India: Before the three sisters and their children were discovered dead in a well, they wrote a message criticizing the family they had married into.

Kalu, Kamlesh, and Mamta Meena were the victims of a dowry dispute, in which Indian parents pay exorbitant sums to marry off their daughters.

According to the sisters’ heartbroken relatives, the sisters had married brothers from the same household and lived under the same roof, but they were subjected to incessant assault from their husbands and in-laws.

They claim they were assaulted on a regular basis, particularly when their father did not meet their demands for more money.
Last month, all three of them, as well as Kalu’s four-year-old kid and infant child, were discovered dead near their marital home, a village on the outskirts of Jaipur. Kamlesh and Mamta were both expecting a child.

“We don’t want to die, but death is preferable than their torture,” one of the sisters wrote on WhatsApp after they vanished, according to a cousin.

“Our in-laws are to blame for our deaths.” “It’s better to die together than to die alone every day.”
According to a top police officer in Jaipur, authorities are examining the fatalities and are currently classifying them as suicides.
Sardar Meena, the sisters’ heartbroken father, claimed his daughters’ lives had been a living hell since their spouses had forbidden them from continuing their education and were continuously harassing them for more money.

“We had already given them so many items, you can see them in their home,” he continued, pointing to the family’s mattresses, television sets, and refrigerator.

“I am the father of six daughters; there is a limit to how much I can offer,” Sardar, a poor farmer, explained.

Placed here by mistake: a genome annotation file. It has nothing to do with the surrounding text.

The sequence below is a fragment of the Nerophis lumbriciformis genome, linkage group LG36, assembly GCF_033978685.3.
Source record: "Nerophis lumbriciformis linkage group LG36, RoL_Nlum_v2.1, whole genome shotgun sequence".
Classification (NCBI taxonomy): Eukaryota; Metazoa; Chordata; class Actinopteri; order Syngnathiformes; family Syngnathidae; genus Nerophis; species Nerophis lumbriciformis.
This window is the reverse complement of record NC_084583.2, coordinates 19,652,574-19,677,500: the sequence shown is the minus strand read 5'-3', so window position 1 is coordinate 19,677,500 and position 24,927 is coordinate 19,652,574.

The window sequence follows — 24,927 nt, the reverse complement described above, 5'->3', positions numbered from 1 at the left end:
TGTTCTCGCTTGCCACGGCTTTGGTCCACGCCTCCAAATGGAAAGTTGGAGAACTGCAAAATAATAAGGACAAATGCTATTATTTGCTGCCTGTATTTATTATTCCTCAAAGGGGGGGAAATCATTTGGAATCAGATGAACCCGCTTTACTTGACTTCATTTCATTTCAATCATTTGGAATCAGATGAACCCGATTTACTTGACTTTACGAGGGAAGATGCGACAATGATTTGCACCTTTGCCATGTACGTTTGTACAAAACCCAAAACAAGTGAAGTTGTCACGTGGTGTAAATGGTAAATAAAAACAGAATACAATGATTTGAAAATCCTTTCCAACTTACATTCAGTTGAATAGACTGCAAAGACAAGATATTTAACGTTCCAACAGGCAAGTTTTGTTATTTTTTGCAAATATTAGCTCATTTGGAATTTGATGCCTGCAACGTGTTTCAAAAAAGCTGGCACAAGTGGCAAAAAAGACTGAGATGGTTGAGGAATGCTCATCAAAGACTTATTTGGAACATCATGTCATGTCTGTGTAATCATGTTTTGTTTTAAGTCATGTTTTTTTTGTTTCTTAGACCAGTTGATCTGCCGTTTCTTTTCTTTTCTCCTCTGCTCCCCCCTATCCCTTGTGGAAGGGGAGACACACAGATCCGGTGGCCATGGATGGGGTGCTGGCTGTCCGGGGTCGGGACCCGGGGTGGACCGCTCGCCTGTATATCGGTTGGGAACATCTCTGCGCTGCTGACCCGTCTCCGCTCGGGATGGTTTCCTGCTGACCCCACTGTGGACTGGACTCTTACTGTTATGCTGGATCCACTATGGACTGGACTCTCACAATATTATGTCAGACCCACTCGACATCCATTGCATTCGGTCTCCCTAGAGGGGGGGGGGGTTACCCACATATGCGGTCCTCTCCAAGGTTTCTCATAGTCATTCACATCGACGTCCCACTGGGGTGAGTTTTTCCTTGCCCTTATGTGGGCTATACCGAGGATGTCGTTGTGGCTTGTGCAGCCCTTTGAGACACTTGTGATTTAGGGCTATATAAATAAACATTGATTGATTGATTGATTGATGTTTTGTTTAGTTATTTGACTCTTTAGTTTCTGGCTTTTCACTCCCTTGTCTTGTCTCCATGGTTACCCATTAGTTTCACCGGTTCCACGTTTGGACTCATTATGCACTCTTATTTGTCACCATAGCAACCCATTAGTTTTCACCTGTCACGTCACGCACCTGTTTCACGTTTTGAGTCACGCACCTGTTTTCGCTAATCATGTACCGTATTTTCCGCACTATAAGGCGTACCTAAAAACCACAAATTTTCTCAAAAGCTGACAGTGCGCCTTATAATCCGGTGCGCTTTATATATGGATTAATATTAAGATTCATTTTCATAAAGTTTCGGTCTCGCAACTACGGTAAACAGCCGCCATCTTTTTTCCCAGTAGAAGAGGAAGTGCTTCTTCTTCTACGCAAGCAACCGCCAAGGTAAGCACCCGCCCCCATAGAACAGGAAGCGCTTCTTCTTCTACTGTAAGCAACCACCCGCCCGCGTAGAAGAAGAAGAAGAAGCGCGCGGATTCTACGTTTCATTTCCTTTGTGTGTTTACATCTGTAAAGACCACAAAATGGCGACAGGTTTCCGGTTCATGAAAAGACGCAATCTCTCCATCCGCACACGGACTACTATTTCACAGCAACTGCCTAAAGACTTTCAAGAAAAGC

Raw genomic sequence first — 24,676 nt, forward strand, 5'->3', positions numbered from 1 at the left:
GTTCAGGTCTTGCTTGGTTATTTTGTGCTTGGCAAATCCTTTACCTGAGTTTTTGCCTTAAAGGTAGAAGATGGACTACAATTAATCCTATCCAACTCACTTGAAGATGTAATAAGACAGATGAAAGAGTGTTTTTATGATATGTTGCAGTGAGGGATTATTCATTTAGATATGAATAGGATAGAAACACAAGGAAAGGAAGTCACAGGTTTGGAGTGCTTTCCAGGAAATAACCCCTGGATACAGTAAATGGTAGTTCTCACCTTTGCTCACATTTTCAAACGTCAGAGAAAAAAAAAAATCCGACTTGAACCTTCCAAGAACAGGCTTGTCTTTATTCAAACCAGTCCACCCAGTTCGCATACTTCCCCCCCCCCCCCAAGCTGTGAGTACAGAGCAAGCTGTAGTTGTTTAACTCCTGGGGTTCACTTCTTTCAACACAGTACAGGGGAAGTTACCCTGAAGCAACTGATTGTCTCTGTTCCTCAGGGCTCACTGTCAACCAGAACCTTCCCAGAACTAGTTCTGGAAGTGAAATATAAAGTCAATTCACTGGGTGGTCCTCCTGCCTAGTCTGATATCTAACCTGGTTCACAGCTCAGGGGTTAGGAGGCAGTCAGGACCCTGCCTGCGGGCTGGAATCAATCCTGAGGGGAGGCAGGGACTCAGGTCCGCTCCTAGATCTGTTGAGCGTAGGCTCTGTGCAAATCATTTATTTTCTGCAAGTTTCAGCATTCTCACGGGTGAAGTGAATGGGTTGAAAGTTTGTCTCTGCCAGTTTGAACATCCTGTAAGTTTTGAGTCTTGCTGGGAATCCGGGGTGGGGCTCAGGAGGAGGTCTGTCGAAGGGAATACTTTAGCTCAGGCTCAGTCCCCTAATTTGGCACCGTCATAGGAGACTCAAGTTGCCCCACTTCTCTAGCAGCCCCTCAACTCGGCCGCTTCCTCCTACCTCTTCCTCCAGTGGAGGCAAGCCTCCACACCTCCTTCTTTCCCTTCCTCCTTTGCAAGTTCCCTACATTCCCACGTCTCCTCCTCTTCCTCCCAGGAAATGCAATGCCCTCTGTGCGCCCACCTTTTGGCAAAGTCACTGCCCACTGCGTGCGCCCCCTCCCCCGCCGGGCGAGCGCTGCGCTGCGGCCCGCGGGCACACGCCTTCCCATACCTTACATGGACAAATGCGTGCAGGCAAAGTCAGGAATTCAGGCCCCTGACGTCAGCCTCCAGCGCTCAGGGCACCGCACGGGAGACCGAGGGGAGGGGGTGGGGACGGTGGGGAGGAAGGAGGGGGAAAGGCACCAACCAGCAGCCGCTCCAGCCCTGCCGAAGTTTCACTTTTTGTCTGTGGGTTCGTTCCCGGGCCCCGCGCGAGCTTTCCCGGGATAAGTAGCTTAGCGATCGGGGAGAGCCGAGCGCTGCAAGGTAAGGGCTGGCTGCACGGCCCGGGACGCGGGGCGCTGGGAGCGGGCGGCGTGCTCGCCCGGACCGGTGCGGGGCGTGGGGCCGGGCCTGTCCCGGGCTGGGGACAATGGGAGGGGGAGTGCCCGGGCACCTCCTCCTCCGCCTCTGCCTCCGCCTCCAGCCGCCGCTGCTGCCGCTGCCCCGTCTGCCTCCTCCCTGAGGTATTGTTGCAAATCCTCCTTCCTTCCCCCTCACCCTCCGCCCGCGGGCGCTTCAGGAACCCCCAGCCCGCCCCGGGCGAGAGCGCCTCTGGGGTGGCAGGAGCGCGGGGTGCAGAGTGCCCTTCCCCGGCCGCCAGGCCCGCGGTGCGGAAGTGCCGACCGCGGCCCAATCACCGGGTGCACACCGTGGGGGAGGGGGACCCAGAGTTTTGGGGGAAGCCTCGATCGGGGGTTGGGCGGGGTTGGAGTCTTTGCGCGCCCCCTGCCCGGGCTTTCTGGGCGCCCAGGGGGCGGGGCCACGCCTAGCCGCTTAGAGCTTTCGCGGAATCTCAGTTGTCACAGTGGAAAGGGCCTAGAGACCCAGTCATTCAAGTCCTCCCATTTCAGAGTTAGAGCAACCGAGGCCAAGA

“I had to educate them, and that was challenging enough.”

The three husbands, their mother, and a sister-in-law have been charged with dowry harassment and spousal abuse by the police.
Attempts to reach the men’s family proved futile.

The tradition of paying dowries was abolished in India more than 60 years ago, and harassment or extortion over the payments is now illegal.

However, social customs that see women as an economic burden and require pay for accepting them as brides continue to support the practice, particularly in rural areas.

Local news channels frequently cover murders resulting from marital property disputes.

Last year, a man in Kerala, India’s southernmost state, was sentenced to life in prison for murdering his wife and seizing possession of their property, which included a new car and 500,000 rupees ($6,500) presented as dowry by her family.

Courts have also been harsh in their treatment of dowry harassment, with a man in Kerala being sentenced to ten years in prison last month after his payment demands were blamed for forcing his wife to commit suicide.

Divorce is frowned upon in India, with only one in every 100 marriages ending in divorce. This has prevented married women from considering leaving violent relationships.

Even though their relatives were aware of the violence, the Meena sisters never considered fleeing.
“We thought they should stay in their marital homes once they were married to maintain the family’s honor,” Sardar added.
“What would we do if we had gotten them remarried in another home and the situation turned out to be worse?” We’re going to look bad.”

In 2020, India’s National Crime Records Bureau documented approximately 7,000 dowry-related murders, or about 19 women every day.
That year, more than 1,700 women committed suicide due to “dowry-related concerns,” according to the same agency.
Both estimates are based on police records, and experts believe the true number of occurrences is substantially higher, as is the case with other family violence data.

“Some 30 to 40 women are victims of domestic abuse in an hour… and these are just reported (cases), so there must be much more,” said Kavita Srivastava of India’s People’s Union for Civil Liberties.

According to Srivastava, the Meena sisters’ dowry issue was simply one component of their tormentors’ efforts to control their lives and limit their freedom.

She went on to say that the root problem was India’s pervasive social acceptance of domestic abuse, which leaves women locked in coercive and abusive relationships.

“I feel the Indian state has failed those women if even one woman has to kill herself since her marriage life appears to be at an end,” she remarked.

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